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Full text of "1964-65 New York World's Fair Groundbreaking and Dedication Booklets"

MARCH 14, 1963 



HONG KONG 

RC 



ROOF RAISING CEREMONIES AT THE NEW YORK WORLD'S FAIR 




Following is a transcription of remarks by Hong 
Kong Pavilion and World's Fair officials at the 
Hong Kong Pavilion roof raising ceremony, 
New York World's Fair, Thursday, March 14, 
1963. 



AMBASSADOR RICHARD C. PATTERSON, JR. 
[Chief of Protocol] : Ladies and gentlemen, Mr. and Mrs. 
Humes, Governor Poletti, and distinguished guests. Hav- 
ing lived in China for nearly three years, I can tell you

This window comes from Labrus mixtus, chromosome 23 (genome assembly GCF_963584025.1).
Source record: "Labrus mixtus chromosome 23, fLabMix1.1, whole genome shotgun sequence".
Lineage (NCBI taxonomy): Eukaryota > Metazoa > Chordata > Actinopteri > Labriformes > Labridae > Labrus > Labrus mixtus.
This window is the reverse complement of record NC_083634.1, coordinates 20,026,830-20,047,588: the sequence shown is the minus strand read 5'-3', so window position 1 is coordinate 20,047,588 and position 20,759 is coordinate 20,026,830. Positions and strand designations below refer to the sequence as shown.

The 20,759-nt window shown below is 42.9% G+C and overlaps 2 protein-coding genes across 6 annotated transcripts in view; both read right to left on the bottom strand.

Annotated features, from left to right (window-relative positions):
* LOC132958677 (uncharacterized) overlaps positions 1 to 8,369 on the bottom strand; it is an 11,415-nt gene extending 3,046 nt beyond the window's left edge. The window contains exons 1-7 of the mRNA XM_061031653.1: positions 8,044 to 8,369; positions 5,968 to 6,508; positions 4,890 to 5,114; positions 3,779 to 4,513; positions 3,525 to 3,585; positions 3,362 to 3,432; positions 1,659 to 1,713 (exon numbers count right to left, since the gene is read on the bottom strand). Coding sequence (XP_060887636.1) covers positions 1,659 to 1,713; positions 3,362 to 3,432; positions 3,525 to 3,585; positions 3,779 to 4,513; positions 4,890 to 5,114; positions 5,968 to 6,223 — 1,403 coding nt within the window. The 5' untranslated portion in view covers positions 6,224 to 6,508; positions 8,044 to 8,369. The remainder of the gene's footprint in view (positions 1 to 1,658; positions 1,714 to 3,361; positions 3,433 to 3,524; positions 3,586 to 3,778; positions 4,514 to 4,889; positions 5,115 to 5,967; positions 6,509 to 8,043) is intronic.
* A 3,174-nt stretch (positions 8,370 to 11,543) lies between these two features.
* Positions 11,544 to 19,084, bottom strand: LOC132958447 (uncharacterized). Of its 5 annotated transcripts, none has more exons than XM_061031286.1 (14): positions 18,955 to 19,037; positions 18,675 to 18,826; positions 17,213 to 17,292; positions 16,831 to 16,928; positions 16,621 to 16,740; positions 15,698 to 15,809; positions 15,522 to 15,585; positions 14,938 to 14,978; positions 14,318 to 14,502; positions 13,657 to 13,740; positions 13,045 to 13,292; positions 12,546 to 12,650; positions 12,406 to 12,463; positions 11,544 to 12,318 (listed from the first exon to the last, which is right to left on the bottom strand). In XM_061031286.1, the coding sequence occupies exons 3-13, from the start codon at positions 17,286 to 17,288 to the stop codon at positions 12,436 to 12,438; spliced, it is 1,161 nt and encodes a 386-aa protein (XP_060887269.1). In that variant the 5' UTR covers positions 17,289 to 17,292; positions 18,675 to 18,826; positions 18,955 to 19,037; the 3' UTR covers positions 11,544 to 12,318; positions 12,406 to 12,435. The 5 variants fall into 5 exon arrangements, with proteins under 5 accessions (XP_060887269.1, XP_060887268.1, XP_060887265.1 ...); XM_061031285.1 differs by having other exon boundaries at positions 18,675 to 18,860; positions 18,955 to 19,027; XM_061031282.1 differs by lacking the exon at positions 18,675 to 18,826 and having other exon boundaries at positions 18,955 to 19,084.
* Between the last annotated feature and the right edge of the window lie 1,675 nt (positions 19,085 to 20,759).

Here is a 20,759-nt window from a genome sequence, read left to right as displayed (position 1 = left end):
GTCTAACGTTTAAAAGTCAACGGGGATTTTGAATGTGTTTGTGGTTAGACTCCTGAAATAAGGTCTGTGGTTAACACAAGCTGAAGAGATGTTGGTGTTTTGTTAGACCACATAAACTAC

that we meet here today under a magic name — that of 
Hong Kong. It would be hard to imagine any place in the 



world which conjures up so much romance, such amazing 
commercial development, or such a center of tourism. 
This exhibit will be a symbol of the glamour, the wonder, 
the beauty and the mystery of Hong Kong. 

And I have the honor, ladies and gentlemen, to present 
to you a man who is the Fair, who is its prophet, and who 
for long years has held a high place in the hearts of all 
New Yorkers ; the former governor of our state — the 
Honorable Charles Poletti. 

GOVERNOR CHARLES POLETTI: Thank you very 
much. Ambassador Patterson, thank you very much for 
your gracious remarks. Mr. and Mrs. Humes, and friends 
of the Hong Kong Pavilion. We at the World's Fair are 
of course much delighted that we are going to have a